They’re not sexy and they’re not glamorous. And if you’ve got a pin with a ramp that’s knackered then that can be a bit of a problem.
That’s because – with a few exceptions – replacements are not that easy to get hold of. The good news is that there’s a new kid on the ramp-making block in the form of Idaho-based Twisted Pins, a company better known for cabinet stencils and attempting to make repro White Water moving waterfall toppers (and there’s some good news on that front).
It’s good timing for Twisted Pins, as Pinball Inc., a company that bought the original moulds for many Bally Williams ramps and used them to make repro ones, is getting out of the business.
Twisted Pins is owned by Travis Brawley, a big pinball fan with a collection of over forty machines. He’s also a damned nice chap. He tried to get in to the ramp-making racket a while back, and found that it’s not as easy as you might think. “We discovered that there is a giant learning curve to ramp making so we took a break from it. But now I have things figured out.”
So what does making repro ramps entail? The first thing you need is a mould, and the obvious thing for Brawley to do would be to buy Pinball Inc.’s ones, you’d imagine. Brawley says Pinball Inc. did offer to sell its moulds to Twisted Pins back at Expo last year, but the price mentioned was on the high side.
That means Brawley had to go back to Planetary Pinball Supplies and make a deal for the original Williams blueprints for the ramps, from which it is possible to make 3D drawings of them. These are then fed in to a computer aided manufacturing machine, which cuts an aluminium block into a perfectly formed mould.
In fact the blocks are quite large, so each one is cut to create a “family mould” which includes all the ramps for a particular title. It’s a lengthy process too: it can take 70 hours or more to make a mould, and each one costs between $2500 and $4000 depending on the length and width.
Twisted Pins also plans to make Data East ramps for titles like WWF and Teenage Mutant Ninja Turtles, and these are trickier as the blueprints aren’t readily available. To make moulds for these titles Brawley has to get hold of an undamaged ramp and then pay an expert to draw up blueprints from them. “We will then make at least one mould out of wood and make a single ramp out of it just to test it in a machine to check that it works,” he says.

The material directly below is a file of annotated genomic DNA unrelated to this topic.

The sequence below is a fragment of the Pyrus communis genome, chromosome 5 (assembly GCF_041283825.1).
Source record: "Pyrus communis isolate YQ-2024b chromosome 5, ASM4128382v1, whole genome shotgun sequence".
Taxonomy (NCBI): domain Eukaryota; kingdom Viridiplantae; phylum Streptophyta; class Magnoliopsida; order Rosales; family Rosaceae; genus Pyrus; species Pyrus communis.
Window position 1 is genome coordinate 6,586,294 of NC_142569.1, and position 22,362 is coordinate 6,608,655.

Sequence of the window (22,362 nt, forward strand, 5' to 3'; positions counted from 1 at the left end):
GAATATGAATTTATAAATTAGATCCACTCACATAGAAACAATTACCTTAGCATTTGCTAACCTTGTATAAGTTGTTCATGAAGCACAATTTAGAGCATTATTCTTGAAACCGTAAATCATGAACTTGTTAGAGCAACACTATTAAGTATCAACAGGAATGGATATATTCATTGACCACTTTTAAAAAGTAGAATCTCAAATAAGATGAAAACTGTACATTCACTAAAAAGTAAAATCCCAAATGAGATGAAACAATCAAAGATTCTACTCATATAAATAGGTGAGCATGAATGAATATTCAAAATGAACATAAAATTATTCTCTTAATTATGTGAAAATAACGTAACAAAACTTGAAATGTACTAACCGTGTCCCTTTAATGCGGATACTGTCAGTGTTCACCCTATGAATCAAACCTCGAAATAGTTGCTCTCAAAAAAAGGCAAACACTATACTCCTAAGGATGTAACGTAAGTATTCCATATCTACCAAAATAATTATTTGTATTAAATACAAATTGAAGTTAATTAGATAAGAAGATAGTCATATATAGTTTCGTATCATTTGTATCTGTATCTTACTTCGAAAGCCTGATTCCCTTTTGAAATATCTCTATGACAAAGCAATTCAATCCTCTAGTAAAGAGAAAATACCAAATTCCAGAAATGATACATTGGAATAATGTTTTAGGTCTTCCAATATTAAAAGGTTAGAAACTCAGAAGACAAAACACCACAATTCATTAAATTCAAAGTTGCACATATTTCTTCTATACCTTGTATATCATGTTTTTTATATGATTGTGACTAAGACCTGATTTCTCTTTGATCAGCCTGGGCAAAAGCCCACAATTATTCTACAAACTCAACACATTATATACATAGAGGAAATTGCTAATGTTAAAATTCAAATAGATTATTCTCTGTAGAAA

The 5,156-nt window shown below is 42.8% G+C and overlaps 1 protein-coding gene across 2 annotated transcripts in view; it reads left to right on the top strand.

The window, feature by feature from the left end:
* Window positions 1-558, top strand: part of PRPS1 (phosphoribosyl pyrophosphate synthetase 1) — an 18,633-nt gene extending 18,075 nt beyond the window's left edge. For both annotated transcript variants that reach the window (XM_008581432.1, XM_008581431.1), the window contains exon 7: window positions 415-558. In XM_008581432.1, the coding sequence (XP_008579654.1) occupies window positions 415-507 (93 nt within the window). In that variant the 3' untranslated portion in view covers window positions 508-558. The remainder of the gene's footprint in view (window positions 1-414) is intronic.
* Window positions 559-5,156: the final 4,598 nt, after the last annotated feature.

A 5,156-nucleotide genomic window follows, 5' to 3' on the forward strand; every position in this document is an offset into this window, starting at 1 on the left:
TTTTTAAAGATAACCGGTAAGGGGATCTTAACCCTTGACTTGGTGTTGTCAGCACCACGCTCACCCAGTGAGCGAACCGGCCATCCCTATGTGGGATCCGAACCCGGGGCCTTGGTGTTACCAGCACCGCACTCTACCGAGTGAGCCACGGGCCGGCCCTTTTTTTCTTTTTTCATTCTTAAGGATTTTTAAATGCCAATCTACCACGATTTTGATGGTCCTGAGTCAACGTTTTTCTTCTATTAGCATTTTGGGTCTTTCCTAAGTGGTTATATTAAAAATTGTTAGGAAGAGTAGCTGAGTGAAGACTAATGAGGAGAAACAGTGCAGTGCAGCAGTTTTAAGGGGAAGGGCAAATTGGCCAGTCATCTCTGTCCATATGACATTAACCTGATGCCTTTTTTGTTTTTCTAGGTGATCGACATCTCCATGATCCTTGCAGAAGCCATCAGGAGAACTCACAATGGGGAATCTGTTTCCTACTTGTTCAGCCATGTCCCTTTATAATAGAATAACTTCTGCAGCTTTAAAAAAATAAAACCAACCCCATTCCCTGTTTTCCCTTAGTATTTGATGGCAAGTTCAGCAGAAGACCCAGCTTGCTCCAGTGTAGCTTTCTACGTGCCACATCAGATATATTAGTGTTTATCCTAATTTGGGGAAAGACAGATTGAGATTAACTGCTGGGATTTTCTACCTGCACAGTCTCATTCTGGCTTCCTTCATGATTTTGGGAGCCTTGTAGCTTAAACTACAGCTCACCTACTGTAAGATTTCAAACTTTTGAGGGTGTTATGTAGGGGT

The next step is to use these moulds in a vacuum-forming machine to turn a flat sheet of polyester terephthalate glycol (PETg, or plastic to you and me) into a set of ramps. That takes three or four minutes per sheet. The sheets are 4′ x 6′ and cost $68 each, but you can get about five or six sets of ramps from each sheet, so there’s about $12 of plastic in each set.
Getting hold of a suitable moulding machine is almost impossible, but Brawley was lucky enough to pick up a special customized one from a manufacturer which had been making prototype car parts for GM and Ford. “What’s special about it is it has a very deep draw so it can go up and down a lot. Most machines can’t do that, but you need that if you want to make ramps that go up and down like the Insanity Falls ramp on White Water.”
The really difficult part of the whole process is actually cutting each individual ramp out of the formed sheets of PETg. For this Twisted Pins has partnered with a company that has a 5-axis computer numerical control (CNC) machine (that’s a fancy machine that cuts stuff really, really accurately to you and me) to do the job.
Then it’s on with the flaps, switch brackets and other ramp furniture (a process done by hand), and the ramps are ready to ship, along with any decals. Simples.
Brawley plans on runs of about 100 sets at a time, and these will be distrusted worldwide.
So what ramps is Twisted Pins going to make? The first will be for Taxi: production will be ramped up (yes, I couldn’t resist) in a week or two. After that Brawley is keeping tight lipped.
But he says he’s keeping an ear to the ground to figure out what the punters are demanding, so if you need a ramp for a particular title, it’s probably worth making a song and dance about it on Pinside and you may get lucky…
Main photo by StéfanFollow pavlovpinball